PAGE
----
Josephine Marsh is Director Government Records and Discovery at Queensland State Archives having joined in 2004. She came to Australia in 1999 lured by the backpacker lifestyle and has never left, staying for the big open spaces and bright blue skies. Josephine trained as an archivist and studied at the University of Wales, Aberystwyth where she read Latin and handled parchment deeds dating from the 12th century – useful skills to have in Australia! After graduating, Josephine worked in the Archives of Barclays Bank in Manchester where she realised she preferred to create records and make them available rather than save them. Josephine worked in the real world of records management at Gold Coast City Council before joining QSA. These days, for Josephine, it is all about engaging with government agencies to improve recordkeeping across the public sector as well as finding that perfect glass of Aussie shiraz!
c. Using technology to gain insight by Mette van Essen
When we think about innovation, we think about using new technologies, such as Artificial Intelligence, Machine learning or Block Chain. Projects with such an innovative component are mostly run as technical projects driven by IT departments or IT companies. In practice organizations are testing tools and software in isolated environments. The main purpose of these projects is to organize processes more efficiently and/or cheaper. But innovation is not about technology and not about reducing costs. It's an investment. An investment in knowledge and an investment in change.
At the National Archives of the Netherlands we started experimenting in our own organization to learn more about these new technologies. But there is a difference. Our main goal: using the technology to gain insight in the challenges we face and develop new ways of working. Acquire knowledge and find out what we have to change in our processes, in our infrastructure, in our policies and most important within our organization. The first successful experiment we ran was the experiment Machine Learning and Automated Classification of e-mail. Our main question: Can we use machine learning for the appraisal of unstructured information by answering a simple yes or no question. By building a prototype we learned about the technology, the different classification algorithms and their possibilities. This was just the start. We installed the prototype within the infrastructure of the National Archives. By testing the prototype with real data, in a real environment and involving our own employees we found answers to questions we couldn't think of beforehand.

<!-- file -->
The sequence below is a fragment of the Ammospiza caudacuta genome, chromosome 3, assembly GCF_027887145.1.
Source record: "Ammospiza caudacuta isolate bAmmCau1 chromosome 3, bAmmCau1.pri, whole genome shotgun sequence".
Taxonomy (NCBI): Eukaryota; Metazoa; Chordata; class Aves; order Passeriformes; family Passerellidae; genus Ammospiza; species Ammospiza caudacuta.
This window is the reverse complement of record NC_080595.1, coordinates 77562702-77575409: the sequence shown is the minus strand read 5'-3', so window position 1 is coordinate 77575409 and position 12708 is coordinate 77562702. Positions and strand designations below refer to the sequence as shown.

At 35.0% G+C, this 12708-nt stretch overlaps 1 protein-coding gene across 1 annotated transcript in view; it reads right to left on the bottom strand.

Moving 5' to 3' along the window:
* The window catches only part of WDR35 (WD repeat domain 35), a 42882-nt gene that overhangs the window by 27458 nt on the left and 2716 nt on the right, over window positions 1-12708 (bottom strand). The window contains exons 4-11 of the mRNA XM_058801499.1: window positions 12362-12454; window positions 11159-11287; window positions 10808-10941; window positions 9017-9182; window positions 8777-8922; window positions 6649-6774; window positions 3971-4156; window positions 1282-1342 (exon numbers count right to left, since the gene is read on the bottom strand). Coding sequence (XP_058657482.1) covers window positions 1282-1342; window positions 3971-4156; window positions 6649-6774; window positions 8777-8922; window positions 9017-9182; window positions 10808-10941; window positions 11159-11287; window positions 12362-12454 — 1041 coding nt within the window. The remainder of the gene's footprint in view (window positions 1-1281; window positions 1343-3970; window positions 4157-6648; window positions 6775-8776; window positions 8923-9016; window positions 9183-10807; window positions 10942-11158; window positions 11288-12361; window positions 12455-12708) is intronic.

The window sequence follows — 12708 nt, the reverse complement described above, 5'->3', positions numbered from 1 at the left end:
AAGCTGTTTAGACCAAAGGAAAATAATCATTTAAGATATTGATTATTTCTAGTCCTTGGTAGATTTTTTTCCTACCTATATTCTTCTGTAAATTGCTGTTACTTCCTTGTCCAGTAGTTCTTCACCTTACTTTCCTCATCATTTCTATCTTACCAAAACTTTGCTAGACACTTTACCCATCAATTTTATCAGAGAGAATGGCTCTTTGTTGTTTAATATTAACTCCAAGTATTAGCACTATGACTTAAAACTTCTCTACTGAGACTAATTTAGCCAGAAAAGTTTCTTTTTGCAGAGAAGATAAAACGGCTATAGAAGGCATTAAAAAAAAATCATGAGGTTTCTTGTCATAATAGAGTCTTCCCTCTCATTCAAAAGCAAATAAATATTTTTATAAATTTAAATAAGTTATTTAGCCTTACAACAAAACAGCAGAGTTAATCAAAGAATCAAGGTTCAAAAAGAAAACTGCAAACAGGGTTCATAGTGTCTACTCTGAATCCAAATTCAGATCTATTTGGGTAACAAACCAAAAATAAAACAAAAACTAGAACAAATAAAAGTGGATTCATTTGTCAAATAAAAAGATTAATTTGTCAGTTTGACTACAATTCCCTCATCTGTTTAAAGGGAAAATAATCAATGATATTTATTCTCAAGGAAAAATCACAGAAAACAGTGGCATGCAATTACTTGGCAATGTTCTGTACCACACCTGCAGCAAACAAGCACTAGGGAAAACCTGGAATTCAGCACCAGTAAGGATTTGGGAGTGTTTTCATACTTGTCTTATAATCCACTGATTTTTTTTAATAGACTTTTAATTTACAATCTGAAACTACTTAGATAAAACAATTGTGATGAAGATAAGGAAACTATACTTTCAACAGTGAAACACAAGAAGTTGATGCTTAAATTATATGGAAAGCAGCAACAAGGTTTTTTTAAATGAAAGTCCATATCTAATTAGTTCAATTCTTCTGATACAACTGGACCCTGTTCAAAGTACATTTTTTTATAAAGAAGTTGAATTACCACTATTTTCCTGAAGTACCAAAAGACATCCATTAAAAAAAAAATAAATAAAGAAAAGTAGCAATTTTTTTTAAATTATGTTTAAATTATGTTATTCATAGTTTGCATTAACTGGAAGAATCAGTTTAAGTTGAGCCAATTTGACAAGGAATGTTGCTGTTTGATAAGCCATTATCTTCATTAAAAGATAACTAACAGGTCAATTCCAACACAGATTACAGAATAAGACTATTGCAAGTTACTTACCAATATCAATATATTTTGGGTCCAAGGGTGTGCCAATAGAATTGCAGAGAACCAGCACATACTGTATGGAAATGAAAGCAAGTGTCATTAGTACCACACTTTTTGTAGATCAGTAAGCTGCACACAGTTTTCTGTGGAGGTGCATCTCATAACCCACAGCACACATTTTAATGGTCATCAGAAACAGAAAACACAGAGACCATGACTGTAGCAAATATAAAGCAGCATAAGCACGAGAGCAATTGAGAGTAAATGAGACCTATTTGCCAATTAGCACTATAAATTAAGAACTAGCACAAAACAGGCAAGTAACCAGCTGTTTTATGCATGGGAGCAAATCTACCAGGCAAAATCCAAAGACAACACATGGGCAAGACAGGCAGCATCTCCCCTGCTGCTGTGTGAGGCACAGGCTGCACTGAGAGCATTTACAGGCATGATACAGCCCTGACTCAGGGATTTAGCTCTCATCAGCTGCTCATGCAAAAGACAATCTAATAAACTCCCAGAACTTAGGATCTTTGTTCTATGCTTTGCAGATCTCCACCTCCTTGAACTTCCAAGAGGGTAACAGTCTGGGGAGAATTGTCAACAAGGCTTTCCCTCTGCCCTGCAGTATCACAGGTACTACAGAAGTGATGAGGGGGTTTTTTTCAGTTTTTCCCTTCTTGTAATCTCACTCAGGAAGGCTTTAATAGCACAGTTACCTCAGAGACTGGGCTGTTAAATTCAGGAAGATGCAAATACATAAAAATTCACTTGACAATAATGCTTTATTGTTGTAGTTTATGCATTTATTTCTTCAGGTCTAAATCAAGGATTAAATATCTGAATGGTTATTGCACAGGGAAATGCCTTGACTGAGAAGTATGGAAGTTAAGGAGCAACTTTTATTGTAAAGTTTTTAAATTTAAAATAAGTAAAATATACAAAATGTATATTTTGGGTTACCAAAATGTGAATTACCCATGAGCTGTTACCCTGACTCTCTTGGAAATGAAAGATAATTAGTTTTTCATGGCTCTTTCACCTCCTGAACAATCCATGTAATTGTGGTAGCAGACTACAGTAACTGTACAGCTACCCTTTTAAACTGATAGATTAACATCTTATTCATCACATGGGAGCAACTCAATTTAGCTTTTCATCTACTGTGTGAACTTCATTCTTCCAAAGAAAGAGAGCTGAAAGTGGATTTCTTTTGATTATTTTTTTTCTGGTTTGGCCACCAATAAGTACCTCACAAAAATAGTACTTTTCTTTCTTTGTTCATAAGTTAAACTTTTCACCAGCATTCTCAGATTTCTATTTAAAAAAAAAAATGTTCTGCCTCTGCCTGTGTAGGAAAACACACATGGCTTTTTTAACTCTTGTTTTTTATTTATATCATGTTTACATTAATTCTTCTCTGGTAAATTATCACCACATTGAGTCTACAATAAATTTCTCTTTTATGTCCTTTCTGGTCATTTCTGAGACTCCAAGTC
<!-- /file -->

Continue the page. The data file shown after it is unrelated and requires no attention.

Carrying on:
Building on these lessons we are now starting a new experiment. How can technology help us with privacy assessment and sensitivity review when it comes to our born-digital collection. What challenges do we face for privacy protection (GDPR) when it comes to unstructured data and secondary use of this data. Again the most important aspect of this experiment is to gain insight. Which (technological) steps can we take now and in the near future. Where do we need to change our processes and what adjustments can or must be made in our policies. We want to learn by doing.
Mette van Essen (1978) studied Photography and Fine Arts at the Royal Academy of Arts at The Hague. In 2005 she started as coordinator of the Audiovisual Department at the Municipal Archive in Rotterdam. In the five years working there she specialized in Digital Preservation and helped develop the Digital Repository. From 2011 until now she is working as a Preservation Researcher at the National Archives of the Netherlands. Her focus is on new technologies, what they mean and how we can use them in the field of archive and information management.